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Commonwealth of Massachusetts

NO. BD-2001-068

IN RE: GEORGE A. FAIRBANKS, III

S.J.C. Judgment of Disbarment entered by Justice Spina on December 18, 2001, with an effective date of January 17, 2002.1

SUMMARY2

The respondent was admitted to practice on December 11, 1974. He last engaged in the practice of law in or about December 1999.

On December 12, 2000, Bar Counsel filed an eleven-count petition for discipline against the respondent. In pertinent part, the petition alleged as follows.

Between 1992 and 1999, the respondent misused funds entrusted to him by clients in two unrelated matters for his own personal or business purposes, with actual deprivation resulting. In addition, the respondent failed to maintain complete records of the handling, maintenance, and disposition of the funds and failed to promptly and accurately account for the maintenance of the funds. In one matter, the client was finally repaid in 1999. In the other, the respondent still has not accounted for over $10,500.00 and has not made any restitution to the client. The respondentís conduct in these matters was in violation of Canon One, DR 1-102(A)(6), Canon Nine, DR 9-102(A) and 9-102(B)(3) and (4), and Mass. R. Prof. C. 1.15(b).

In three other cases, the respondent neglected legal matters entrusted to him, in violation of Canon Six, DR 6-101(A)(3), and Mass. R. Prof. C. 1.3. In one of the cases, an appeal that had merit was dismissed as a result of the respondentís failure to pursue his clientís objectives, in violation of Mass. R. Prof. C. 1.2. In that same case, the respondent failed to adequately communicate with the client, in violation of Mass. R. Prof. C. 1.4. In another of the cases, the respondent failed to account for or refund the unearned portion of the clientís retainer and failed to promptly deliver the clientís file upon request in violation of Canon Two, DR 2-110(A)(3) and (4), Mass. R. Prof. C. 1.15(a) and (b), and Mass. R. Prof. C. 1.16(e).

In three additional cases, the respondent failed to account for retainers received or to refund any unearned retainers after the termination of his representation of the clients. The respondentís conduct in these matters was in violation of Mass. R. Prof. C. 1.15 (a) and (b) and Mass. R. Prof. C. 1.16(d). The respondentís failure to acknowledge his obligation to those clients or to make any good faith effort to pay any portion of those obligations adversely reflected on his fitness to practice law, in violation of Mass. R. Prof. C. 8.4(h). In one of the cases, the client obtained a judgment against the respondent for the full amount of the retainer that she had paid, plus costs. The respondent failed to comply with the terms of the judgment and failed to make any effort to pay any portion of the judgment, in violation of Mass. R. Prof. C. 8.4(d). In two of the cases, the respondent failed to communicate with the clients regarding the status of their claims, in violation of Mass. R. Prof. C. 1.4. In one of those matters, the respondent also failed to return the file upon request after his services were terminated, in violation of Mass. R. Prof. C. 1.16(e).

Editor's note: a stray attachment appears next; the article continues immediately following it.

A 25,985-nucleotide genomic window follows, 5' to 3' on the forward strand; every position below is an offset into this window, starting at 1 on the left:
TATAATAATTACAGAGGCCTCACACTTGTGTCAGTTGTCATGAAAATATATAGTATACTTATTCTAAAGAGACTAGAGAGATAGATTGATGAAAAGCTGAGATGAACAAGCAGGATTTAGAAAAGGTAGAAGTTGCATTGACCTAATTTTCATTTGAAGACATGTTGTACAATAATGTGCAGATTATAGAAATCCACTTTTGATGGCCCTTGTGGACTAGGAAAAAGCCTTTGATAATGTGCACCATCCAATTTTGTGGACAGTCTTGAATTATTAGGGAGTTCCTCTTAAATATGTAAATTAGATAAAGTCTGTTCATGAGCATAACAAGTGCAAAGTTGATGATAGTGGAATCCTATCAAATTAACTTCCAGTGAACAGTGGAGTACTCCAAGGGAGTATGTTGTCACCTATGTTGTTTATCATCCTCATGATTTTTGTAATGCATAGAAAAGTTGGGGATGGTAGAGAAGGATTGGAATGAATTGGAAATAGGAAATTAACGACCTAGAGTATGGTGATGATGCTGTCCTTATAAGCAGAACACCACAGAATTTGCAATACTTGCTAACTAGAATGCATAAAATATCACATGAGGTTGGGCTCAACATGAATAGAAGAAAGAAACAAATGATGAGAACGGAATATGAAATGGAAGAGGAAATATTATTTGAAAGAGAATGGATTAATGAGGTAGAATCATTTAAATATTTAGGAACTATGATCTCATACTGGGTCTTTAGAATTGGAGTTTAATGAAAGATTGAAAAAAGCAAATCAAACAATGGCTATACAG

In two more cases, the respondent failed to promptly return client files upon request after his representation of those clients was terminated. His conduct in these matters was in violation of Mass. R. Prof. C. 1.16(e).

The respondent also failed to cooperate with Bar Counsel. He failed to answer four disciplinary complaints filed against him and did not appear when subpoenaed. This conduct was in violation of S.J.C. Rule 4:01, ß 3, and Mass. R. Prof. C. 8.4(g).

In aggravation, the respondent had received a public censure in 1992 for failing to report and remit fees to the law firm by which he was then employed and instructing an associate to do the same. In further aggravation, the respondent failed to cooperate in the disciplinary proceedings as described below.

On December 12, 2000, Bar Counsel filed a petition for discipline against the respondent. After purporting voluntarily to resign from the bar, the respondent contended that the Board had no jurisdiction to discipline him. The respondent failed to file an answer to the petition in conformance with the requirements of the Board of Bar Overseers Rule 3.15(d) and failed to participate in a scheduled pre-trial conference. Pursuant to S.J.C. Rule 4:01, ß 8(3), the allegations were therefore deemed admitted. On September 10, 2001, the Board of Bar Overseers voted to recommend to the court that the respondent be disbarred and on December 18, 2001, the Supreme Judicial Court for Suffolk County so ordered, rejecting his claim that his proffered resignation had divested the Board and the Court of jurisdiction over him.


1 The complete Order of the Court is available by contacting the Clerk of the Supreme Judicial Court for Suffolk County.

2 Compiled by the Board of Bar Overseers based on the record before the Court.



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